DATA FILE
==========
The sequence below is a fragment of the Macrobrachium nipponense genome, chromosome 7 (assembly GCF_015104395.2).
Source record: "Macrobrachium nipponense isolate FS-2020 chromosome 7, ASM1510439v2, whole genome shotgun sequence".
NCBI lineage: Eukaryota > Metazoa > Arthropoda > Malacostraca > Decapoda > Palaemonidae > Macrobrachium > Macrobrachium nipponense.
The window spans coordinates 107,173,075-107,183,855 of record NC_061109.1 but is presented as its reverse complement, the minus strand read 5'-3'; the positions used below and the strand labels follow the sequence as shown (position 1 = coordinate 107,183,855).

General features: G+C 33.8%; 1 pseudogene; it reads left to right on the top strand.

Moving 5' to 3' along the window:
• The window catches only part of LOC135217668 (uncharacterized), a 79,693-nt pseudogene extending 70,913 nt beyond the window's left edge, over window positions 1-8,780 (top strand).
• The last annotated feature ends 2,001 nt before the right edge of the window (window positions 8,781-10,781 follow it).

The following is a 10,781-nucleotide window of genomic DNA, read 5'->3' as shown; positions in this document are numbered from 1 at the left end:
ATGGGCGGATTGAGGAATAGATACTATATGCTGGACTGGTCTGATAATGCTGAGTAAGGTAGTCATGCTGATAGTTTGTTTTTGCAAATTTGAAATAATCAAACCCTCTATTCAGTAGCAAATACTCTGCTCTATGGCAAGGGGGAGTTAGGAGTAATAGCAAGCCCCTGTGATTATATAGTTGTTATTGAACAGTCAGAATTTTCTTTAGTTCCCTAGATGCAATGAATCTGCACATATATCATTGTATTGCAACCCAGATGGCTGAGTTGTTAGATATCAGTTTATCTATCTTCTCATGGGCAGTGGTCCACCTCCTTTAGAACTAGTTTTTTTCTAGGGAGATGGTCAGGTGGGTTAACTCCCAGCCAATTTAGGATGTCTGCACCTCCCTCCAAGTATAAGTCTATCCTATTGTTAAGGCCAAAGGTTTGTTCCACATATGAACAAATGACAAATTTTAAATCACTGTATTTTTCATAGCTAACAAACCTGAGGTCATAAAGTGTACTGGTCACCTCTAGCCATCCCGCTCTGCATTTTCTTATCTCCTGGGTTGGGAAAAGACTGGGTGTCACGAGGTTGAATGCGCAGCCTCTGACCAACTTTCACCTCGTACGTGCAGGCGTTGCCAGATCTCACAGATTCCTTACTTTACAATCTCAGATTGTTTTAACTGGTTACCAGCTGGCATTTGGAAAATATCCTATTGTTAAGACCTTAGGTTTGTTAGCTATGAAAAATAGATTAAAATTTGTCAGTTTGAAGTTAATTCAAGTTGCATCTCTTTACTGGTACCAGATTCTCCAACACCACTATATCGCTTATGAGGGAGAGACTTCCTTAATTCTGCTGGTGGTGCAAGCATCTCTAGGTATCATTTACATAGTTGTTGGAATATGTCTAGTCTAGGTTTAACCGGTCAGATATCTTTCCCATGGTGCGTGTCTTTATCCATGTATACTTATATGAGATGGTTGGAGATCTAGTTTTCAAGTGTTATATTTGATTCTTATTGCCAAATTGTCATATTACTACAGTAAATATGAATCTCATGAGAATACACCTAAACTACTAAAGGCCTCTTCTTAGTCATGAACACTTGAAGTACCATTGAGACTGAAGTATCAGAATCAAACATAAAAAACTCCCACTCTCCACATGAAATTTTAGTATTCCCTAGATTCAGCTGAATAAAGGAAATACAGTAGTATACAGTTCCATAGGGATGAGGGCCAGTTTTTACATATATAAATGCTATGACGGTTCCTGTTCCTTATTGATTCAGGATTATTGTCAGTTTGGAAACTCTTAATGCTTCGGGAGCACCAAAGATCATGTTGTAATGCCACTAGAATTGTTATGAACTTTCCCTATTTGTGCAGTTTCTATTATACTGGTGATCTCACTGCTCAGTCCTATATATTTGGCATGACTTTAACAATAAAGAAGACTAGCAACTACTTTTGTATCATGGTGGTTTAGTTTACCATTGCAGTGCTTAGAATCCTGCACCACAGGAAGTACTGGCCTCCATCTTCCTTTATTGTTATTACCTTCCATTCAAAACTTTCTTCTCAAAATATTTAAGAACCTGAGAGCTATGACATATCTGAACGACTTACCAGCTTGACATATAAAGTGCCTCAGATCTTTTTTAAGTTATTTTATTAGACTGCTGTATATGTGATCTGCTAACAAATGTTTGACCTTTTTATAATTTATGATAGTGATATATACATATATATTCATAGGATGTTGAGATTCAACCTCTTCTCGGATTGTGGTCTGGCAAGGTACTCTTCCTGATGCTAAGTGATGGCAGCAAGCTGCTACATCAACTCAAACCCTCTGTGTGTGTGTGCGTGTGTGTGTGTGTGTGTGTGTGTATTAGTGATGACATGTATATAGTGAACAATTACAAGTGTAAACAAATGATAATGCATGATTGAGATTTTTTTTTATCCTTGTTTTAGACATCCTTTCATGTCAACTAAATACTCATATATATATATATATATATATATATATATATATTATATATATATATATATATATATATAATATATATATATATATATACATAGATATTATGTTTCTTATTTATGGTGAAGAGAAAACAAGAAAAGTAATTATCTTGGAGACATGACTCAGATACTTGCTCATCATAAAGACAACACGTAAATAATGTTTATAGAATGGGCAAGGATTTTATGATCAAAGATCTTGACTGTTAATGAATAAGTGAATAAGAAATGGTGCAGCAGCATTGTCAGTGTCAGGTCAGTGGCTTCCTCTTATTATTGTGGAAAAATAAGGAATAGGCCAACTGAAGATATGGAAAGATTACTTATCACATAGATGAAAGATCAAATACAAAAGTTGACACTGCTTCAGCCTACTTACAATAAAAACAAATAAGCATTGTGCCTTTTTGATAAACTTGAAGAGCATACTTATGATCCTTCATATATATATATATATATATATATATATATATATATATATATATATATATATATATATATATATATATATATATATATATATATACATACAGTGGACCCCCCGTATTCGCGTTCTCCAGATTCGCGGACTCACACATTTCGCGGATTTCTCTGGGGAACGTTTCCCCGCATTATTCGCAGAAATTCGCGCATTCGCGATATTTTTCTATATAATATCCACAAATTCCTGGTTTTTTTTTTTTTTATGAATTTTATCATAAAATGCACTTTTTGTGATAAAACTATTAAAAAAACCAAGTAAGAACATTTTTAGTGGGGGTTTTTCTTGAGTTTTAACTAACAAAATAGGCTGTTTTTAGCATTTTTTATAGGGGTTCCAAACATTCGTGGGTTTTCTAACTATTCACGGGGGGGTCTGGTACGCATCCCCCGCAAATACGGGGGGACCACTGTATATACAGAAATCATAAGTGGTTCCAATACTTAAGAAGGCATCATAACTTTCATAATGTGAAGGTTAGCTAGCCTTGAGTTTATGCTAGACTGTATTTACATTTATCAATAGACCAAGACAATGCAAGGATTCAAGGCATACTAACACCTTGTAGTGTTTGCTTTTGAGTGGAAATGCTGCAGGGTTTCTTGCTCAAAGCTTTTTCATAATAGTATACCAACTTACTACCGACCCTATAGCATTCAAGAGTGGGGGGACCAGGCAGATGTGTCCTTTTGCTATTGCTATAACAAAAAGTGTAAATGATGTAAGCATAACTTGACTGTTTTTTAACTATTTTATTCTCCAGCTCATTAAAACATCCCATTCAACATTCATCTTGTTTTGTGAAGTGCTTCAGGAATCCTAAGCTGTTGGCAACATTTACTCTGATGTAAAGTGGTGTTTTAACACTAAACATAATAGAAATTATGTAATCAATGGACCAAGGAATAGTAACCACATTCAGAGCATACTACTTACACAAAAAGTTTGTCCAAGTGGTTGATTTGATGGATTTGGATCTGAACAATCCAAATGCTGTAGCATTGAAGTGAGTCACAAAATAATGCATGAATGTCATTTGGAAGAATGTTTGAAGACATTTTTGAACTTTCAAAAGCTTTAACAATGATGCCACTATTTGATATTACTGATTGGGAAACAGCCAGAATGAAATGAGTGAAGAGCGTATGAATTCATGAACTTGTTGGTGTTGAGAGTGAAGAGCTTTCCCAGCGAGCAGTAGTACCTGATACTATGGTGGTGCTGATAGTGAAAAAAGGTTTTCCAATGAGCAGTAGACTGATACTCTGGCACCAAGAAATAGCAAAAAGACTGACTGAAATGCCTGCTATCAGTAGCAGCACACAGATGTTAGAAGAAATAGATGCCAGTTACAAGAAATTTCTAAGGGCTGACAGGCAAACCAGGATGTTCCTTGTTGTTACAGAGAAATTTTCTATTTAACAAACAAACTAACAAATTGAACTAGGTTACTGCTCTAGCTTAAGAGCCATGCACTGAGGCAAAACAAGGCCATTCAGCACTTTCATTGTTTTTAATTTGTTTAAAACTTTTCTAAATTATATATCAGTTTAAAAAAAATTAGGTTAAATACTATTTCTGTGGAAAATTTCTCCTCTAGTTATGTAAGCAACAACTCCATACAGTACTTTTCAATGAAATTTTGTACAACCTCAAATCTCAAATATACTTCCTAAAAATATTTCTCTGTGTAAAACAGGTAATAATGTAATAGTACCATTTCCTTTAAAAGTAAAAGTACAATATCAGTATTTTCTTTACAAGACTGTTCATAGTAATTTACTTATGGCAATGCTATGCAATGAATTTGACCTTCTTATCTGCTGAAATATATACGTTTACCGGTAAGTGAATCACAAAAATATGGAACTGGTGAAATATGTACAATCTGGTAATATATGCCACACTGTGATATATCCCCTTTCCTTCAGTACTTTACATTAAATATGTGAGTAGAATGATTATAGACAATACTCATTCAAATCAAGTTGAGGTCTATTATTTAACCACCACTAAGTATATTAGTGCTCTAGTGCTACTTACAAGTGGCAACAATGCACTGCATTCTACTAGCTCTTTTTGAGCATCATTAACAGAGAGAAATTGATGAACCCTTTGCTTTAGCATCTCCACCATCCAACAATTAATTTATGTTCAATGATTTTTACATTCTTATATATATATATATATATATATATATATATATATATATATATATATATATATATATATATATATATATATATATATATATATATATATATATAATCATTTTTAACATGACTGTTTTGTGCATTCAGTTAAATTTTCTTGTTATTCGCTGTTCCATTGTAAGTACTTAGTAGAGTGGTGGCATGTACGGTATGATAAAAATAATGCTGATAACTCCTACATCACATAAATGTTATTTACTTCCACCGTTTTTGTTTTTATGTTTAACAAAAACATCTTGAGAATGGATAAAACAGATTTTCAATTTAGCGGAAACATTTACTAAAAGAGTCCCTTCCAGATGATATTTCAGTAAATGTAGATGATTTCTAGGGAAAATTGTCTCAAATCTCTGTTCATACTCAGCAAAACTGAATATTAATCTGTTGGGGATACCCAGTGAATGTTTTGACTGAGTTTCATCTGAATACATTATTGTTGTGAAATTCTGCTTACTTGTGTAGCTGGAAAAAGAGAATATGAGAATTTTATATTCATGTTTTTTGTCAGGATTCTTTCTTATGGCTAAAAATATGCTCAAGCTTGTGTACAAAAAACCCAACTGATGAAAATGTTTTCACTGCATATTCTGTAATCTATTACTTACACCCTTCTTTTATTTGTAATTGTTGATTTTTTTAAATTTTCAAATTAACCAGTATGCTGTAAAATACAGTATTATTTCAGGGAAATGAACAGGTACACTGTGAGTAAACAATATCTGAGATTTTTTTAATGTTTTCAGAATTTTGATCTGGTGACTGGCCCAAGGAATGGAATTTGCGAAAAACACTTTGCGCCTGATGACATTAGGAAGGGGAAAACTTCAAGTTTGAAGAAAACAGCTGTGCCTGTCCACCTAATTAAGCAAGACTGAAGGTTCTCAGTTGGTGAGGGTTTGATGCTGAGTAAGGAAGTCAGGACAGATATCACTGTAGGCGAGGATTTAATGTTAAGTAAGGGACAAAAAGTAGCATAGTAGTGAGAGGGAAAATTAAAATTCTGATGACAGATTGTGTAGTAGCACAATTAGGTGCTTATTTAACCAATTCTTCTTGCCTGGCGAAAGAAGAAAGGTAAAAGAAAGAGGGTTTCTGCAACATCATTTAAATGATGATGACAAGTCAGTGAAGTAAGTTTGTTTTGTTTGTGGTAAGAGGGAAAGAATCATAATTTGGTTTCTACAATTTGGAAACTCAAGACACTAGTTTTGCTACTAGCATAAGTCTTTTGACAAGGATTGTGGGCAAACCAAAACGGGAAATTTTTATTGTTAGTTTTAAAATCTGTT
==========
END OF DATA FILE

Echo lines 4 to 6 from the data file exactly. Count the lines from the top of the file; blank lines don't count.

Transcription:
The window spans coordinates 107,173,075-107,183,855 of record NC_061109.1 but is presented as its reverse complement, the minus strand read 5'-3'; the positions used below and the strand labels follow the sequence as shown (position 1 = coordinate 107,183,855).

General features: G+C 33.8%; 1 pseudogene; it reads left to right on the top strand.

Moving 5' to 3' along the window: